At our most recent hypnotherapy training we began our first test of the EFT/TFT paradigm.
We did a simple experiment for our first project.
We divided 17 people into two groups. One group was given Callahan’s tapping “algorithm” (an algorithm is pretty much a sequence of steps that gives you the same result every time) for anxiety. (This was taken from Callahan’s new book.)
The other group was given a tapping “algorithm” that Rose Rockney and I pulled out of thin air. The EFT/TFT algorithm has people tap on acupuncture points along “meridians” in the body. Our algorithm intentionally had people tap on points where there are no “meridians.” Neither group knew whether they had a “real” tapping algorithm or a “bogus” tapping algorithm.
3 of the people didn’t participate. One didn’t understand the instructions. One felt the experience anchored negative thoughts into touching of the hand. One was familiar with EFT/TFT and was not allowed to participate. The remaining 14 individuals did participate in full. 6 people ended up with the “real algorithm” and 8 with the “bogus algorithm.”
Both groups were given identical instructions as far as recording their level of anxiety and then re-recording their anxiety after utilizing their tapping sequences. No suggestions were given that this would help their anxiety in any way.
The group with Callahan’s algorithm started out at an average of 8.5/10 on the SUDS (Subjective Units of Distress Scale) After three days of tapping three times daily they reduced their anxiety to 5.3, a significant decrease in the amount of anxiety experienced.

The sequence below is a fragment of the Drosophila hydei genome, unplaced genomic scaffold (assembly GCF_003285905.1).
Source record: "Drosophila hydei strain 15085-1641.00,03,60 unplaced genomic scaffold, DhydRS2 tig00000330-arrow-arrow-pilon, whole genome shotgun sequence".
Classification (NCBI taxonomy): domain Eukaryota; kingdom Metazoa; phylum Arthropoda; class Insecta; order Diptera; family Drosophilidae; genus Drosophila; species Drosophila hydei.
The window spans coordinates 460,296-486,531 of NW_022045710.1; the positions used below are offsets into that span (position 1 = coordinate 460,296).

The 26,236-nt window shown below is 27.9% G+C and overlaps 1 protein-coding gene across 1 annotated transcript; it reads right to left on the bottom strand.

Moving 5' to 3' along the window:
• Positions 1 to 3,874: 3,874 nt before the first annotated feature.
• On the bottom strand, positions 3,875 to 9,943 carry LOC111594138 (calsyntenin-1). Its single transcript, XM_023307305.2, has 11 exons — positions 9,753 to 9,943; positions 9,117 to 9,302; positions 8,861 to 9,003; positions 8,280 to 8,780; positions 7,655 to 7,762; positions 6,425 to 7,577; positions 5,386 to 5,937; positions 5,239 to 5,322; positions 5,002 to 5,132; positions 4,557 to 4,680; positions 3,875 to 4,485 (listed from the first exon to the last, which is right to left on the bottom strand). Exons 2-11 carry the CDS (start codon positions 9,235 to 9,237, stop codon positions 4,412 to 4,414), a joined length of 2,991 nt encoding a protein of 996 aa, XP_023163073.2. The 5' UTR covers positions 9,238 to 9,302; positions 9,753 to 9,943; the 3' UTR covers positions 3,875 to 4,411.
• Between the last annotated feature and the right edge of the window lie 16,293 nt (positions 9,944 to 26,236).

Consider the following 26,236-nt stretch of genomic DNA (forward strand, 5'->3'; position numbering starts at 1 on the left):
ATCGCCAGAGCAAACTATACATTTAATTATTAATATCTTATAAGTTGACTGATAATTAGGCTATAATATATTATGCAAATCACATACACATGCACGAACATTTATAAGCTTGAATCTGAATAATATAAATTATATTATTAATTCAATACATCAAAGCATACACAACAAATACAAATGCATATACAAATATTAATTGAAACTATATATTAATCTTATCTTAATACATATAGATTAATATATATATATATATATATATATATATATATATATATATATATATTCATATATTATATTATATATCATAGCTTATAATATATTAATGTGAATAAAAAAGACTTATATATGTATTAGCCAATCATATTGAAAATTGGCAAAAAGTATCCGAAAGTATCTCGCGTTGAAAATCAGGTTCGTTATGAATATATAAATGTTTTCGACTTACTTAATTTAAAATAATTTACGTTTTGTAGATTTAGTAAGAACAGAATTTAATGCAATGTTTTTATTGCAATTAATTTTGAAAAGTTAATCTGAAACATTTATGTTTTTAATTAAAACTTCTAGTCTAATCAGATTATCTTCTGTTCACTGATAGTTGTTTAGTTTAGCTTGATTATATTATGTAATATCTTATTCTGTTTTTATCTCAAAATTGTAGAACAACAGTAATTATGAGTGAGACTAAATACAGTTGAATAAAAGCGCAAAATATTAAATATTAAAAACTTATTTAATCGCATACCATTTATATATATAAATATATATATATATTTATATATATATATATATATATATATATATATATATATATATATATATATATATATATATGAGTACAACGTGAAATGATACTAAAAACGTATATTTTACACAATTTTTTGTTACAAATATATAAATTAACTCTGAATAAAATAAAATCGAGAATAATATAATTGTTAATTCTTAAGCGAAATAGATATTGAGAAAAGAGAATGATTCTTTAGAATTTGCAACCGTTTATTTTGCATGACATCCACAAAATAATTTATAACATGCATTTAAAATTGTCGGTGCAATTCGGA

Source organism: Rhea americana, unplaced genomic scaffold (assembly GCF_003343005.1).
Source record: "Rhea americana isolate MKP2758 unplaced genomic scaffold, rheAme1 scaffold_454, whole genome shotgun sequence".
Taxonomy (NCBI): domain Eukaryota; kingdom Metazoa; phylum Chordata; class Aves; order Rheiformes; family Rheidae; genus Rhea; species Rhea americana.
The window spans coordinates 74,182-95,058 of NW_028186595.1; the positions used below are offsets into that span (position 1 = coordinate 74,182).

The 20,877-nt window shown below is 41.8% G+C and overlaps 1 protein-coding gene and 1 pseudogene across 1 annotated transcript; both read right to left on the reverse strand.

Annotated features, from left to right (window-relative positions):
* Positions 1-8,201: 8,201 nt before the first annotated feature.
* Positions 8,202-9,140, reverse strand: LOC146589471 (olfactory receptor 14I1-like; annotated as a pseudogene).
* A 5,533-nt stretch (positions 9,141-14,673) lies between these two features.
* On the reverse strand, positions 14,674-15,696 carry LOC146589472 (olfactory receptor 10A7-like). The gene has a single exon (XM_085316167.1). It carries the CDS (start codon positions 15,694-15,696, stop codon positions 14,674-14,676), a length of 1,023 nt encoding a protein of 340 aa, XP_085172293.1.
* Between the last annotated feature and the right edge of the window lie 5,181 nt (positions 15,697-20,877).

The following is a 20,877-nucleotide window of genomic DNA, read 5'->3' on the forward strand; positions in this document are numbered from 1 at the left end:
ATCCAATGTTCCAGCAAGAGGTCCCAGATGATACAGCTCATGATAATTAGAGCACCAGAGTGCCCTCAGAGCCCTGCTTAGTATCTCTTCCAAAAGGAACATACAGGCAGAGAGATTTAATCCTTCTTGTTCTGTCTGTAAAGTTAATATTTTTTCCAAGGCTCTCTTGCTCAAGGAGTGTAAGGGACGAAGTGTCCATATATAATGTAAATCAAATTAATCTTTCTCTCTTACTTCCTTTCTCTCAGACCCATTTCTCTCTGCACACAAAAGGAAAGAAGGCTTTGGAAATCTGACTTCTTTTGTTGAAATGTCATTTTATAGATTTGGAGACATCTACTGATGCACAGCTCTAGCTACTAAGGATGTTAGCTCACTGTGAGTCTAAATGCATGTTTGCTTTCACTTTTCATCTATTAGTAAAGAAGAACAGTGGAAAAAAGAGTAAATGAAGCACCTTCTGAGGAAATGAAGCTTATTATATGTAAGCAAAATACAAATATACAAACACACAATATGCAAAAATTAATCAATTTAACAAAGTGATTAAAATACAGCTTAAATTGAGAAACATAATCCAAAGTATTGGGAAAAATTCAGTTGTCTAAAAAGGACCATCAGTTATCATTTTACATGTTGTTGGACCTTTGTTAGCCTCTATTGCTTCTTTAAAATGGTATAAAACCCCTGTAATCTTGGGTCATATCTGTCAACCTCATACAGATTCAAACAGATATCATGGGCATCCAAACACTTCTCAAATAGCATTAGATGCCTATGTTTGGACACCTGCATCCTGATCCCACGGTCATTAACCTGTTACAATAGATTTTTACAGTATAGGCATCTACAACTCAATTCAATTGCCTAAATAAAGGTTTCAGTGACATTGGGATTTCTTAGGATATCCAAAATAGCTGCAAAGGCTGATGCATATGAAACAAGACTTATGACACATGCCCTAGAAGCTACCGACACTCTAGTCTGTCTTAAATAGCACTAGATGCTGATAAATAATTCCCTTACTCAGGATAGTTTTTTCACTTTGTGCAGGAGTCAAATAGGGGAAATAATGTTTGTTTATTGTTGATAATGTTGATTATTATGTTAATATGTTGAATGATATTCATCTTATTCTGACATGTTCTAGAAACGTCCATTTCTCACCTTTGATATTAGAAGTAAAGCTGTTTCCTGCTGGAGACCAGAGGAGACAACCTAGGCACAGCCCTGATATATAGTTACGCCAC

The group using the bogus algorithm started out at an average of 8.6/10 on the SUDS. After three days of tapping three times daily they reduced their anxiety to 3.2. This impressive reduction in anxiety was over 40% more effective than the Callahan tapping algorithm.
After the study was completed we asked participants how they felt about their experience and many in both groups noted they felt in charge of their anxiety.
Statistical analysis was not done for this project due to the limited number of participants in both the experimental and control group.
Conclusion: There were too few people in the study to be certain of anything except the following: 1) Tapping in general may empower the individual to feel more in control of their personal life. 2) Tapping using EFT/TFT in our study was not a complete therapy in itself. 3) Tapping using EFT/TFT in our study was not as effective as a bogus therapy. 4) Tapping using EFT/TFT may be a demonstration of a placebo effect.
We certainly will continue our research into EFT/TFT and tapping and discover if any of the algorithms are indeed useful in helping people heal. What is interesting is that both “algorithms” helped people feel better and probably could be utilized as an adjunct for therapy so long as therapists do not hold out EFT/TFT as actual therapeutic modalities.
Finally the long term consequences of these two groups has not been measured. We will check back with the participants at the six month level and discover what they report at that time.